Hence his response, when “some Greeks” ask his disciples to see him; instead of responding to the request, either yea or nay, he says, “The hour has come for the Son of Man to be glorified. Very truly, I tell you, unless a grain of wheat falls into the earth and dies, it remains just a single grain, but if it dies it bears much fruit” (12:24–25). The grain that falls into the earth and dies is a sort of mini-parable; Jesus speaks of himself, of his coming death, and of the resurrection. These things together are what it means for him to be glorified. Glory and glorification are somewhat strange concepts for us; in world at large, glory is something we attribute to winning athletes or other champions, and something we good modest Quakers know we are never to claim for ourselves.


But theologically, in the terms that are used in the Scriptures, glory is a bit hard to grasp. Our Friend Doug Gwyn writes that “Glory is the unworldly beauty and holiness of God” (Conversation with Christ, 78). As such, it is normally something that is hidden, or at least that we don’t notice; it takes a well-attuned soul to be able to perceive God’s unworldly beauty and holiness. So it is something that usually needs to be revealed, or unveiled. And in the Passion story, God’s glory is unequivocally and decisively revealed in Jesus’ willingness to go to the cross, and in God’s willingness to raise Jesus from the dead.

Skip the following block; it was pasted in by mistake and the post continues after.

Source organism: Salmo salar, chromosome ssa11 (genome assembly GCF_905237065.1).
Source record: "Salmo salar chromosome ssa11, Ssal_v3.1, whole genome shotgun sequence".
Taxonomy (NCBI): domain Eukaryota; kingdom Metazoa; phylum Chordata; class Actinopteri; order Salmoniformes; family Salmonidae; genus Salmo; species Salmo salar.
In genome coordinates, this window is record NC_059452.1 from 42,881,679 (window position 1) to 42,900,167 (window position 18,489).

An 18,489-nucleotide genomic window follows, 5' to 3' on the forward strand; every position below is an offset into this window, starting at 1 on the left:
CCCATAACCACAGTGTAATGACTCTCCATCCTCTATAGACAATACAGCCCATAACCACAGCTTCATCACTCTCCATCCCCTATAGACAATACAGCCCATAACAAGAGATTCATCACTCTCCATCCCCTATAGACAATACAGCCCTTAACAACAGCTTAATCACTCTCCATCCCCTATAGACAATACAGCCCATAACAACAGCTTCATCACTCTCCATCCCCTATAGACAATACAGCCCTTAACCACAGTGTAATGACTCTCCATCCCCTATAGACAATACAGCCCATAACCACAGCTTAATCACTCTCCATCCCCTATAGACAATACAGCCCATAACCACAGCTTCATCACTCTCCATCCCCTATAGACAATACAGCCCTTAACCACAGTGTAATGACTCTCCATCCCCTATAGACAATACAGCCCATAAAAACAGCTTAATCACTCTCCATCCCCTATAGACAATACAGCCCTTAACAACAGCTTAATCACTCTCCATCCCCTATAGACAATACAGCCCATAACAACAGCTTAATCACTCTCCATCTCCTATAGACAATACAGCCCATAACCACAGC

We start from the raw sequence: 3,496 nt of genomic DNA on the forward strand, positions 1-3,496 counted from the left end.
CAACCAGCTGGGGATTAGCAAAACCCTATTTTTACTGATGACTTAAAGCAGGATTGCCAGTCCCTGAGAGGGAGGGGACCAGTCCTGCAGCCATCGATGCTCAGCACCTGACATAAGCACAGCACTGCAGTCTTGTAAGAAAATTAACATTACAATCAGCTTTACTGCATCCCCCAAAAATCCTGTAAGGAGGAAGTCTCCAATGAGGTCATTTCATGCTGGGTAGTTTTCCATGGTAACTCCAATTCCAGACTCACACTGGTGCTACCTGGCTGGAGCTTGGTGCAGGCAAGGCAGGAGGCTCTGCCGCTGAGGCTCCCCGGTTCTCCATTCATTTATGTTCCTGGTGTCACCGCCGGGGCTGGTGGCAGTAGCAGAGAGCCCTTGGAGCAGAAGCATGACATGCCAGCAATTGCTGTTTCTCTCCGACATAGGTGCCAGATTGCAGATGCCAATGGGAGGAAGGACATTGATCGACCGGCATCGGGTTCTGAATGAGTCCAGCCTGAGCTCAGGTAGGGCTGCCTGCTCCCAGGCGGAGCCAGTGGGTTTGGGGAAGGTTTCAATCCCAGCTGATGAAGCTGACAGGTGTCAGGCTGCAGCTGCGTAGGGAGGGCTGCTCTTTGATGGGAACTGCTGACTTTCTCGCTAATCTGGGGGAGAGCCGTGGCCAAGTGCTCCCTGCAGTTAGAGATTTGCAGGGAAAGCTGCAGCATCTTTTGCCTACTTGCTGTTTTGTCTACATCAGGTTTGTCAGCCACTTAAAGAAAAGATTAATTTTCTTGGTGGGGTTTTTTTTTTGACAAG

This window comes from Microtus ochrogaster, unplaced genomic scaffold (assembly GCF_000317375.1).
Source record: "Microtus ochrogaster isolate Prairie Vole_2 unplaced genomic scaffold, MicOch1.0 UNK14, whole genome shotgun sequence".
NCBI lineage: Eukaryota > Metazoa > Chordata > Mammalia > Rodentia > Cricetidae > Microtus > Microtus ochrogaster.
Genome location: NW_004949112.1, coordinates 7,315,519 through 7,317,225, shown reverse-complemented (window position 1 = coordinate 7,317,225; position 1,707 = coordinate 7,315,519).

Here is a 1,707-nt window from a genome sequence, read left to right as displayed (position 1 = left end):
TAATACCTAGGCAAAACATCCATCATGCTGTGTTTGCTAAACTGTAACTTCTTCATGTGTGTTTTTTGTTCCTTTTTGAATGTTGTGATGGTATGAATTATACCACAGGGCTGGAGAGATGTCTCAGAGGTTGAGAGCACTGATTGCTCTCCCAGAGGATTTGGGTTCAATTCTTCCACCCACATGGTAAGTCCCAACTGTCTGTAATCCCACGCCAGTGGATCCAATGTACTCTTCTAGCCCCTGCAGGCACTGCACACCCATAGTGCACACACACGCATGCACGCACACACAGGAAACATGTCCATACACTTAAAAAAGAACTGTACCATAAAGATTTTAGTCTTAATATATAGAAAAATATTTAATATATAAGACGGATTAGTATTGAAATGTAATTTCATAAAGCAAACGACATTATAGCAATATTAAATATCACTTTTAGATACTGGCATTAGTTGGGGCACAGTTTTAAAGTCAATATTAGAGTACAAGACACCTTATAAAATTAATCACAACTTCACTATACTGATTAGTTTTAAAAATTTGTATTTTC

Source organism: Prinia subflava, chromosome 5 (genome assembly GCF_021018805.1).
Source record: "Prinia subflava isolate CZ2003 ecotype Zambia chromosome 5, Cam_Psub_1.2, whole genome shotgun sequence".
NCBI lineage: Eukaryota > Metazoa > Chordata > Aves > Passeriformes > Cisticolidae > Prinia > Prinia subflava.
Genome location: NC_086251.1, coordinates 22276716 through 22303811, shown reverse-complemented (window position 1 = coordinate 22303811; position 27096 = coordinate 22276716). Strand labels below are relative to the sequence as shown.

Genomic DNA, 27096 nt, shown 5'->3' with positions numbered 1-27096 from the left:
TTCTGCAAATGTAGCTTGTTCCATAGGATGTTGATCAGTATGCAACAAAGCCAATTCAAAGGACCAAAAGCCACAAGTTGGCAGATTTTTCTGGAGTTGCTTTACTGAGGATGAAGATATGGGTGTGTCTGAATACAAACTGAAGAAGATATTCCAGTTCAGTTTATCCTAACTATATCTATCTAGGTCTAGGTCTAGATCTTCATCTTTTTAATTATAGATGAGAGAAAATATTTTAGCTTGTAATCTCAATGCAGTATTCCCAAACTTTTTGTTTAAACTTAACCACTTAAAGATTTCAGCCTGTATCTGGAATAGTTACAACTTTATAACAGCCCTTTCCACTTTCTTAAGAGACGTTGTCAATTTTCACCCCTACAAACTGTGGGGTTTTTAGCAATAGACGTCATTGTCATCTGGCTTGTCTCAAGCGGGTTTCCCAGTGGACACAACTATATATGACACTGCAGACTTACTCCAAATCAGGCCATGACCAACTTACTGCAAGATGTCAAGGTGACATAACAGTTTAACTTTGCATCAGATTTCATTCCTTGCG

“...if [the grain] dies, it bears much fruit”: Jesus’ death will lead to a boundless yield of fruit for all, which at this point in the story no one else can see—glory still veiled. But Jesus is not speaking only of himself; the parable applies also to his followers, as we read on to verse 25: “Those who love their life lose it, and those who hate their life in this world will keep it for eternal life.” Now, here’s another place we often get hung up: “eternal life”. For many in the church, “eternal life” is something that happens later—“when I die, hallelujah by and by, I'll fly away...” If we over-emphasize this aspect of the faith, we forget the presence of God and the presence of God's rule here and now. Eternal life has a present component—the possibility of God’s glory breaking through into our mundane existence. The lives that we live with God in the here and now are the beginning of eternal life. And this is the life that Jesus speaks of elsewhere in John's Gospel when he says he comes “that [we] may have life and have it abundantly” (10:10).